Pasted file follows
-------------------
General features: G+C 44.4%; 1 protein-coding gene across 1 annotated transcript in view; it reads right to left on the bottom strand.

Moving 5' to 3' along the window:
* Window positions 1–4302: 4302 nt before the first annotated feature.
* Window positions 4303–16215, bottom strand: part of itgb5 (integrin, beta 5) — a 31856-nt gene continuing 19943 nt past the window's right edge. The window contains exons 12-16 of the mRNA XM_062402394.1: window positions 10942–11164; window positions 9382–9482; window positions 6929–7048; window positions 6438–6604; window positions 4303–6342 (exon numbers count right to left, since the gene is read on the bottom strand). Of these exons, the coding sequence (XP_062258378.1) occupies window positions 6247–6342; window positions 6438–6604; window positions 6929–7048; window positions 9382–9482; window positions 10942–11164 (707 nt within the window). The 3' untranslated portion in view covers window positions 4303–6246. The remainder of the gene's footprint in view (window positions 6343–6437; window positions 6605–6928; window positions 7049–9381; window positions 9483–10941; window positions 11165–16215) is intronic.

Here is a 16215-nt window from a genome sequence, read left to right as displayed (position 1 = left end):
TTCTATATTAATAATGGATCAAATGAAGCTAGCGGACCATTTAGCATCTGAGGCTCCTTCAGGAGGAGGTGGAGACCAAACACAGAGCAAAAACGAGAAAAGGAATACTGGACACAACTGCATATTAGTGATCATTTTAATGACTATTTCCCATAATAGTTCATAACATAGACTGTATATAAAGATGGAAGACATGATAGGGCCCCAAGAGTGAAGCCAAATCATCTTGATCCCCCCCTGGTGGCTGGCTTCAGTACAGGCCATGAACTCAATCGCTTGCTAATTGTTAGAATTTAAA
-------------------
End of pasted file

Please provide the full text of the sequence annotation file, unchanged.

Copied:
General features: G+C 44.4%; 1 protein-coding gene across 1 annotated transcript in view; it reads right to left on the bottom strand.

Moving 5' to 3' along the window:
* Window positions 1–4302: 4302 nt before the first annotated feature.
* Window positions 4303–16215, bottom strand: part of itgb5 (integrin, beta 5) — a 31856-nt gene continuing 19943 nt past the window's right edge. The window contains exons 12-16 of the mRNA XM_062402394.1: window positions 10942–11164; window positions 9382–9482; window positions 6929–7048; window positions 6438–6604; window positions 4303–6342 (exon numbers count right to left, since the gene is read on the bottom strand). Of these exons, the coding sequence (XP_062258378.1) occupies window positions 6247–6342; window positions 6438–6604; window positions 6929–7048; window positions 9382–9482; window positions 10942–11164 (707 nt within the window). The 3' untranslated portion in view covers window positions 4303–6246. The remainder of the gene's footprint in view (window positions 6343–6437; window positions 6605–6928; window positions 7049–9381; window positions 9483–10941; window positions 11165–16215) is intronic.

Here is a 16215-nt window from a genome sequence, read left to right as displayed (position 1 = left end):
TTCTATATTAATAATGGATCAAATGAAGCTAGCGGACCATTTAGCATCTGAGGCTCCTTCAGGAGGAGGTGGAGACCAAACACAGAGCAAAAACGAGAAAAGGAATACTGGACACAACTGCATATTAGTGATCATTTTAATGACTATTTCCCATAATAGTTCATAACATAGACTGTATATAAAGATGGAAGACATGATAGGGCCCCAAGAGTGAAGCCAAATCATCTTGATCCCCCCCTGGTGGCTGGCTTCAGTACAGGCCATGAACTCAATCGCTTGCTAATTGTTAGAATTTAAA